Earnings reports and policy optimism have been the driving factors on Wall Street over the past month, and many investors see no signs of that momentum dissipating any time soon. The potential for Republicans in Congress to cut taxes on businesses continued to stoke stock market gains, and with the majority of companies having produced  reported favorable earnings results for last quarter, market participants are pleased that there's fundamental business growth underpinning the rise that the broad market has seen lately.

Yet no matter how good the market trends are, there are always some individual companies facing bad news that sends their stocks plunging. On a mixed Wednesday for the major indexes, 3D Systems (NYSE:DDD), Envision Healthcare (NYSE:EVHC), and Check Point Software Technologies (NASDAQ:CHKP) were among the worst performers. Below, we'll look more closely at these stocks to tell you why they did so poorly.

3D Systems falls flat

3D Systems plunged 24% in the wake of the third-quarter financial results the 3-D printing specialist reported late Tuesday. Revenue fell 2% compared to the year-earlier quarter, and it swung to an adjusted net loss on the bottom line for the period. Gains in revenue from services weren't enough to offset larger declines in product sales, and without the acquisitions that 3D Systems has made over the past year, the company's performance would have been even weaker. CEO VJ Joshi said that organizational and operational changes should bring long-term success, but the company's withdrawal of guidance for 2017 didn't inspire confidence among shareholders.

3D Systems logo over a map of the U.S. near dawn Eastern time.

Image source: 3D Systems.

Envision sees trouble

Envision Healthcare also sank following the release of its third-quarter financial report, with shares finishing down more than  34%. The provider of physician and ambulatory surgery services saw revenue more than triple due to the company's merger with AmSurg late last year, but adjusted net earnings were less than investors had expected. CEO Christopher Holden pointed to the hurricanes that hit key markets during the quarter as well as longer-term trends toward reduced use of healthcare services as hurting its business, and Envision's board said it would look at strategic alternatives to try to find ways to enhance shareholder value. With Envision stock having already fallen sharply even before its latest drop, investors in the healthcare company are increasingly nervous about whether it can maintain a viable strategic direction.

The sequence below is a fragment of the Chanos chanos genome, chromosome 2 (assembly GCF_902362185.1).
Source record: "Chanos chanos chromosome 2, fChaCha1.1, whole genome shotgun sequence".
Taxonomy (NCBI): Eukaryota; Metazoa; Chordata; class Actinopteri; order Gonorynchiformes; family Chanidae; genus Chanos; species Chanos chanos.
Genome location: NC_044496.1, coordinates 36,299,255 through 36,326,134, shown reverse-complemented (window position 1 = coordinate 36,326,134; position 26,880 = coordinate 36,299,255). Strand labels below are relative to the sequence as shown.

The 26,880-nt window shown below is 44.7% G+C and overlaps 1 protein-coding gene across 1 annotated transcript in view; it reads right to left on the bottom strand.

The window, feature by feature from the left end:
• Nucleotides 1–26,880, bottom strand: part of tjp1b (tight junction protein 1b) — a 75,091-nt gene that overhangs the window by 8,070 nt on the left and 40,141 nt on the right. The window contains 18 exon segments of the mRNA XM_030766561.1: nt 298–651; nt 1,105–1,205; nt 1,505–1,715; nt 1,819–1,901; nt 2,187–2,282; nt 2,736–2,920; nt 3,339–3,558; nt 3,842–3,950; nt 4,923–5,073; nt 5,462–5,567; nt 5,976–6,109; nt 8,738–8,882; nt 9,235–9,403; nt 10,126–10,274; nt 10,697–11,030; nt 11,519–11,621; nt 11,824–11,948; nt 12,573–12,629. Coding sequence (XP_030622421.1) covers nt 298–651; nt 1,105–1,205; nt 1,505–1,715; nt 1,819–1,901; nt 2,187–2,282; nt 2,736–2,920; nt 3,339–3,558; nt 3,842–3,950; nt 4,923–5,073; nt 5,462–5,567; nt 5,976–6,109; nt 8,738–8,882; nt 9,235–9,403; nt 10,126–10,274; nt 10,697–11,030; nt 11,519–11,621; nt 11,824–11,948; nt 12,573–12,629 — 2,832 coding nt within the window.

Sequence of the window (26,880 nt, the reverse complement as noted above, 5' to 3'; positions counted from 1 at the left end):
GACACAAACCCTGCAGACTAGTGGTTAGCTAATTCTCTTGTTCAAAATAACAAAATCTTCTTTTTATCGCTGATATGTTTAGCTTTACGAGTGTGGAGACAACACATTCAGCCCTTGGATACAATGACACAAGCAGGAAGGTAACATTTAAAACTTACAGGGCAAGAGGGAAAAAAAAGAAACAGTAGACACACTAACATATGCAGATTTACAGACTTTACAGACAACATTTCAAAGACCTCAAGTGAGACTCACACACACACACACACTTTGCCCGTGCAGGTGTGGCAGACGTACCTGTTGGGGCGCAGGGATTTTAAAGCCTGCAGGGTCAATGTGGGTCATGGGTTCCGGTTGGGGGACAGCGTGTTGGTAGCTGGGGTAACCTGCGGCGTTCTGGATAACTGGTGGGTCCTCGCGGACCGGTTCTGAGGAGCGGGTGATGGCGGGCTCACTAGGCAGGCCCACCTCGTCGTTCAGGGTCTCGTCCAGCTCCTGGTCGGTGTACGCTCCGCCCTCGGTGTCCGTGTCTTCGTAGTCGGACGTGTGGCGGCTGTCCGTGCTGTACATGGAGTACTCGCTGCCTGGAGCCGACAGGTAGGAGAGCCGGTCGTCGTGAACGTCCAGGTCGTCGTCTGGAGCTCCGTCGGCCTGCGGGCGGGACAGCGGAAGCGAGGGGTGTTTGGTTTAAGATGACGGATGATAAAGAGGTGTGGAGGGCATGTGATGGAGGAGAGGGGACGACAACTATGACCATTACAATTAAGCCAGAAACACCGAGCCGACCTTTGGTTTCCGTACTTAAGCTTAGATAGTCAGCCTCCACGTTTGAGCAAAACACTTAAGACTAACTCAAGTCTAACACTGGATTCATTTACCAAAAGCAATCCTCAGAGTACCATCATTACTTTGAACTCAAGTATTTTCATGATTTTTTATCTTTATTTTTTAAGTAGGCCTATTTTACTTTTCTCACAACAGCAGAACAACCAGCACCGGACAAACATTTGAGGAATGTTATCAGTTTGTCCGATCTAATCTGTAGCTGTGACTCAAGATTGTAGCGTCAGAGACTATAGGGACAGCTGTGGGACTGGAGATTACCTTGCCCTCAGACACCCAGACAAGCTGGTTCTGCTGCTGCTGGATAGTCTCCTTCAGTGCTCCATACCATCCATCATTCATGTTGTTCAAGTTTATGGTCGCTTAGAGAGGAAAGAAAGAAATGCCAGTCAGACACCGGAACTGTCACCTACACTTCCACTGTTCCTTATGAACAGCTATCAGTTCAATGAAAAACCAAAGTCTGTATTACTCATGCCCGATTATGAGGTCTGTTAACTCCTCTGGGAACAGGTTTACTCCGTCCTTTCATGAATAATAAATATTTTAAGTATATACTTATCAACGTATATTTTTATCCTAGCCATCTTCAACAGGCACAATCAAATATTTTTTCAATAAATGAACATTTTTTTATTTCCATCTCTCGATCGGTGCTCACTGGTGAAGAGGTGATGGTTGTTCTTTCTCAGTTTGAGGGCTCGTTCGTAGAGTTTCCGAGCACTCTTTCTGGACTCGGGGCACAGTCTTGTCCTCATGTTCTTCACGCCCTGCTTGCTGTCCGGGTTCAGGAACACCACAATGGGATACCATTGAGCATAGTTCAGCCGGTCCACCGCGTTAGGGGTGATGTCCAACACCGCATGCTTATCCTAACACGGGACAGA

Check Point sees sluggish revenue trends

Finally, Check Point Software Technologies dropped 12.5%. The cybersecurity expert reported  its third-quarter results late Tuesday, which included revenue gains of 6% and a rise of more than 10% in adjusted net income. Yet investors reacted negatively to its guidance for the fourth quarter, and the company said that it planned to continue restructuring its domestic sales team. Check Point has a big opportunity due to the scary increase in the frequency and severity of cyberattacks, and it has already done a good job of executing to take maximum advantage of that trend. It can succeed with its somewhat conservative approach as long as more aggressive rivals don't find ways to cut into its market share.

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